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Food safety in the Horn of Africa

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  1. Introduction
  2. The reasons for the Irish "no"
    1. The context of the referendum
    2. The reasons for the rejection
  3. The ways out of the crisis
    1. How did the crisis happen?
    2. What to do now?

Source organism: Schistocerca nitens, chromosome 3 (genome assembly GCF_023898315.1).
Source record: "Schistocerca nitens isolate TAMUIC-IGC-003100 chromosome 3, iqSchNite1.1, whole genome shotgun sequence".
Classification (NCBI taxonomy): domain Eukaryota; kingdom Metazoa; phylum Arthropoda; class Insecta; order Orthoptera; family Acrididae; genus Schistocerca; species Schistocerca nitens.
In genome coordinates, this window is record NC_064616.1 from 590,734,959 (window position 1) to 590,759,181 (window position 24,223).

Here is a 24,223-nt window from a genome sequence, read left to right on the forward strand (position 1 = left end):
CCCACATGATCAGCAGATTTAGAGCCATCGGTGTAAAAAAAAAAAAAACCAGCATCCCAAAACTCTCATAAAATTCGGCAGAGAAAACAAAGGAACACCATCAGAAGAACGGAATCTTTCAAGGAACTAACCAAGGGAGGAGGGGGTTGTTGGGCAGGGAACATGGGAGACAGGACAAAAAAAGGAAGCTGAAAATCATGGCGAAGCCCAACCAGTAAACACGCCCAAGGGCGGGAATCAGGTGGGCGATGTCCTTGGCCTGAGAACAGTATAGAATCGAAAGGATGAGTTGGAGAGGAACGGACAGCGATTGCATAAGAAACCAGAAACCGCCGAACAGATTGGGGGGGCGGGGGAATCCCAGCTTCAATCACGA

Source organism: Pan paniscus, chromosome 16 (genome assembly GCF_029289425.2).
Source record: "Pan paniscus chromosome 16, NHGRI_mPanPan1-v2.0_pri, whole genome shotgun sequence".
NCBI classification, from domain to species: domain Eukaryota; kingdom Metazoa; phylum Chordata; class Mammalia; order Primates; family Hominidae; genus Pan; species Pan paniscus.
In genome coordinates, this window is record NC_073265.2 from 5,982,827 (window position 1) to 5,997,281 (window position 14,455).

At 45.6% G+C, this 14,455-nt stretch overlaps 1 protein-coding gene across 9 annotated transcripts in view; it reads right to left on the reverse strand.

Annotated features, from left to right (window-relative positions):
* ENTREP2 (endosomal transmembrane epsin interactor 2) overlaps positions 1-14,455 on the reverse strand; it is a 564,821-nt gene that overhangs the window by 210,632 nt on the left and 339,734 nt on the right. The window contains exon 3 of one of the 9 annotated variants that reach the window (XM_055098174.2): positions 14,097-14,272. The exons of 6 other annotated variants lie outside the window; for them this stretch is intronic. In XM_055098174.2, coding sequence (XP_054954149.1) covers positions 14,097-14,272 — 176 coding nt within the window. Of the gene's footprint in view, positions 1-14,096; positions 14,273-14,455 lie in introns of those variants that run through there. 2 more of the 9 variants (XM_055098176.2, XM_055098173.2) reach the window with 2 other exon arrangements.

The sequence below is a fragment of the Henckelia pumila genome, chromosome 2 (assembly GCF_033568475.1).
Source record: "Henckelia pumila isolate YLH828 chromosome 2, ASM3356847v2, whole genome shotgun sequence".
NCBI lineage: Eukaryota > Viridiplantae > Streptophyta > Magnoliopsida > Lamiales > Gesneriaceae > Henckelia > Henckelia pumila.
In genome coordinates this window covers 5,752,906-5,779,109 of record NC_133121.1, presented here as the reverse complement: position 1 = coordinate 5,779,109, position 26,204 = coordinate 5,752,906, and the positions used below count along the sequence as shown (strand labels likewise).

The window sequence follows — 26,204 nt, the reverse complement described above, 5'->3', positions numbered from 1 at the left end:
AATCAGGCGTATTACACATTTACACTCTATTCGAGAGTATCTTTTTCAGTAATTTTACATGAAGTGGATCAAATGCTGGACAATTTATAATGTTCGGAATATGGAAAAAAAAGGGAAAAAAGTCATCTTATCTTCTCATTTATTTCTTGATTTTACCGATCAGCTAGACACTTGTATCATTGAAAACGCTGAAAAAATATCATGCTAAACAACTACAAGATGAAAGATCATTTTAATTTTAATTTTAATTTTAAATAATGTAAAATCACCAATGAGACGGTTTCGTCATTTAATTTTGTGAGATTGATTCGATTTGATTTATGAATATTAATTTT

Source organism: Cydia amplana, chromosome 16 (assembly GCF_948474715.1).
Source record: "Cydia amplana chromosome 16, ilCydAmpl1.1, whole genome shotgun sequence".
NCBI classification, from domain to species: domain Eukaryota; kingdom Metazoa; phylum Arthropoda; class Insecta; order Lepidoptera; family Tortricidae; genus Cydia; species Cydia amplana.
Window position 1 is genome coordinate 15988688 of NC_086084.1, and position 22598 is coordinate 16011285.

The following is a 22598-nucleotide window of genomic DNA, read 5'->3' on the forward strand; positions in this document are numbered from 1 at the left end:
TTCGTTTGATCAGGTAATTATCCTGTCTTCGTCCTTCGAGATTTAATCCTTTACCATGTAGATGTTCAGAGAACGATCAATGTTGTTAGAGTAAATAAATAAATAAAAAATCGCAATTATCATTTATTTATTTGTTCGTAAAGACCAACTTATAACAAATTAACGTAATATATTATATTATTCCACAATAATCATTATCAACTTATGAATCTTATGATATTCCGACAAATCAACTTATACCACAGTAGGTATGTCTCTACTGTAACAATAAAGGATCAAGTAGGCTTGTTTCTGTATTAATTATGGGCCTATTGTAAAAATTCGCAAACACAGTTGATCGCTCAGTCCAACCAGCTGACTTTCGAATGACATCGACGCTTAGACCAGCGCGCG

For several months, the media pointed their fingers at the current food crisis in Ethiopia, Eritrea, Somalia, Djibouti, and also in many countries in sub-Saharan Africa. Through their official website and through press releases, the FAO and Oxfam International, have attracted the attention on the situation in the Horn of Africa and presented them as a very troubled region. Indeed, for nearly four years, this region is plagued by long periods of drought, combined with continuing political conflicts. In this context, the crops are meager, and 80% rural population no longer finds enough food and dies of hunger. Children are the first victims; their weak bodies cannot fight against epidemics of measles or smallpox. They die of disease and hunger and not as exposed to the wrong media. The farmers then migrate with their families and their herds in search of a water point, or are herded into camps to help facilitate the work of humanitarian organizations. These gatherings of people in unsanitary areas are beneficial to the proliferation of diseases. In this context, the only way out is the food aid sent by humanitarian organizations. However, for many people like Penny Lawrence, director of Oxfam International, the Horn of Africa can no longer afford to aid Emergency perpetuating this vicious cycle. According to the FAO, approximately 20 million people depend on food assistance in the Horn of Africa, a figure that could very well increase as a result of flooding brought about by the climatic phenomenon. The El Nino usually brings heavy rain towards the end of the year. It is therefore urgent to address the issue of food security in the Horn of Africa.

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